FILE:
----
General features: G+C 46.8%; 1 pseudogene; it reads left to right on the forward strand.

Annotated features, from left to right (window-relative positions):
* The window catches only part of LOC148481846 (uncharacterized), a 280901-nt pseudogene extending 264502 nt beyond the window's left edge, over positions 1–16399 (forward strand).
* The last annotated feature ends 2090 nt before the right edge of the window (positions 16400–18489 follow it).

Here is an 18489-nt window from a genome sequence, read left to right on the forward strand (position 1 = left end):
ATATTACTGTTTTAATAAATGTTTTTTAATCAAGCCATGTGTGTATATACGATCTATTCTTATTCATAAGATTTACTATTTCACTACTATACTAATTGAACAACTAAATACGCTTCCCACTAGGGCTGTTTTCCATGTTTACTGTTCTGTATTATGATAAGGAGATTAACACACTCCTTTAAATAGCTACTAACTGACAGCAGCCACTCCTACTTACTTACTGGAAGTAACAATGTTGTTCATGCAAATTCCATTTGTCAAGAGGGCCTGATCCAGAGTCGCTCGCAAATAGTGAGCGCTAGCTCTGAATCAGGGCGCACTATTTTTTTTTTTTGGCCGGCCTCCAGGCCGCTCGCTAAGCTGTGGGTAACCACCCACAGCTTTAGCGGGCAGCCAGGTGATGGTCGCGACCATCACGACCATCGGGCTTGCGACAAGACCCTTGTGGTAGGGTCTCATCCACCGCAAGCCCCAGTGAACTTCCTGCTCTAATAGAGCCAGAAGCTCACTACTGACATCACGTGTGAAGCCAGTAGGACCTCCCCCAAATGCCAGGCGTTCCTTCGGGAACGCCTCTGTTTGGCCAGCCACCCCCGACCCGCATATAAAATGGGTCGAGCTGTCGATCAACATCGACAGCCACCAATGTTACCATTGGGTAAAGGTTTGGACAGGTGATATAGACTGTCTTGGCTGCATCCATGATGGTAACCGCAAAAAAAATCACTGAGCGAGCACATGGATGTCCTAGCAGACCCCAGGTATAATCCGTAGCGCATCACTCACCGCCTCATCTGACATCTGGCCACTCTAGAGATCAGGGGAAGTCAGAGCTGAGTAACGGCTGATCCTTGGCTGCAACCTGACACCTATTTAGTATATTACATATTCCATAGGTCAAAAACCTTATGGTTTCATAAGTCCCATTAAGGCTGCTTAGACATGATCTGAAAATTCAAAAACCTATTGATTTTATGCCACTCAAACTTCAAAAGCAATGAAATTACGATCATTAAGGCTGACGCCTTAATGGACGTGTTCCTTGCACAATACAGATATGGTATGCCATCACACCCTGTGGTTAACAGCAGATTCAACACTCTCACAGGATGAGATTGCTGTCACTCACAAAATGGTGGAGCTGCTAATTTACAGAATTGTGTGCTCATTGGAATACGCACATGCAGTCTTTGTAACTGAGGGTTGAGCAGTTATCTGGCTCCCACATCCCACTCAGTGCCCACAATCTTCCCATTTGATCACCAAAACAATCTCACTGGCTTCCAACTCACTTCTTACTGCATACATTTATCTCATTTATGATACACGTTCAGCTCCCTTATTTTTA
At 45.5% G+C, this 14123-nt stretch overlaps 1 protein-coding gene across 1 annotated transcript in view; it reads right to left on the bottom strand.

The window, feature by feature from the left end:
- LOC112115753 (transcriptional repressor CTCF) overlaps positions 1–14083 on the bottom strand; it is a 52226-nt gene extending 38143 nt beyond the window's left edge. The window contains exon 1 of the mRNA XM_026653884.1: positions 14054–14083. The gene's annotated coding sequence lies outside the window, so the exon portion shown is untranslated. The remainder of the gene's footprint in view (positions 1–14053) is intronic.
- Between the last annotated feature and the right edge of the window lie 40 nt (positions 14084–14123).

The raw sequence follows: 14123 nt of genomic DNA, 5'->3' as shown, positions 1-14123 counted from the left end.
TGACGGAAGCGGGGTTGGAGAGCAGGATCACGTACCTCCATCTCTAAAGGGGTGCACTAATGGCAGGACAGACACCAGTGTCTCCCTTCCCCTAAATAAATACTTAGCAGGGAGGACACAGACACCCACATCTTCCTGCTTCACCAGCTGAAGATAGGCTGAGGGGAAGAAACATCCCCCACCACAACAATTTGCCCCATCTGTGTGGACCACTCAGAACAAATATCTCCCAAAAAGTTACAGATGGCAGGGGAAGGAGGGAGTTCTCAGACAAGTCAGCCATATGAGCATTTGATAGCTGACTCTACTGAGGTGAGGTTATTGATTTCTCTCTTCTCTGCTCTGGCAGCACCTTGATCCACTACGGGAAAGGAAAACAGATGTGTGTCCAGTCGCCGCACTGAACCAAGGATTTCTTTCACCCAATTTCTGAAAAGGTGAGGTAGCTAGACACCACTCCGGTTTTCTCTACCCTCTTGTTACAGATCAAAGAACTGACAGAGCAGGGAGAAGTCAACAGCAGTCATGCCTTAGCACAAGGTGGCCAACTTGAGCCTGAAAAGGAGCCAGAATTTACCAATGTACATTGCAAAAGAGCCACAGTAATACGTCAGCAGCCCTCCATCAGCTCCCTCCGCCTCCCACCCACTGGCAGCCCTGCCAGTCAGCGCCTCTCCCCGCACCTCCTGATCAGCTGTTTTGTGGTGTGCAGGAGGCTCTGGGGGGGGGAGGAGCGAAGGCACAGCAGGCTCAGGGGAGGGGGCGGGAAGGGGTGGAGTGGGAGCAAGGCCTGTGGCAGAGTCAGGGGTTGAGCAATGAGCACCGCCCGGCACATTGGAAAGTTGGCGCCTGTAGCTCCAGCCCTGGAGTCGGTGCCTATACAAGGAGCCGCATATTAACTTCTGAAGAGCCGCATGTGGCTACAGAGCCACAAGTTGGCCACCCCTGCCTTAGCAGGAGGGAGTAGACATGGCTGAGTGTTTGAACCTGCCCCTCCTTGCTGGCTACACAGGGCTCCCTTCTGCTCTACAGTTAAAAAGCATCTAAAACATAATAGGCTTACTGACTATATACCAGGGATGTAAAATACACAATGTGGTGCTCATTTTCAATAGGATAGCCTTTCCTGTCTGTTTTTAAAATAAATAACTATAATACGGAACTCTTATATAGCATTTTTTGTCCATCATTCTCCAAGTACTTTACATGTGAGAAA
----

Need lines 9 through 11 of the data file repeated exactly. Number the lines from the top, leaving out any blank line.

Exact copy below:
- LOC112115753 (transcriptional repressor CTCF) overlaps positions 1–14083 on the bottom strand; it is a 52226-nt gene extending 38143 nt beyond the window's left edge. The window contains exon 1 of the mRNA XM_026653884.1: positions 14054–14083. The gene's annotated coding sequence lies outside the window, so the exon portion shown is untranslated. The remainder of the gene's footprint in view (positions 1–14053) is intronic.
- Between the last annotated feature and the right edge of the window lie 40 nt (positions 14084–14123).

The raw sequence follows: 14123 nt of genomic DNA, 5'->3' as shown, positions 1-14123 counted from the left end.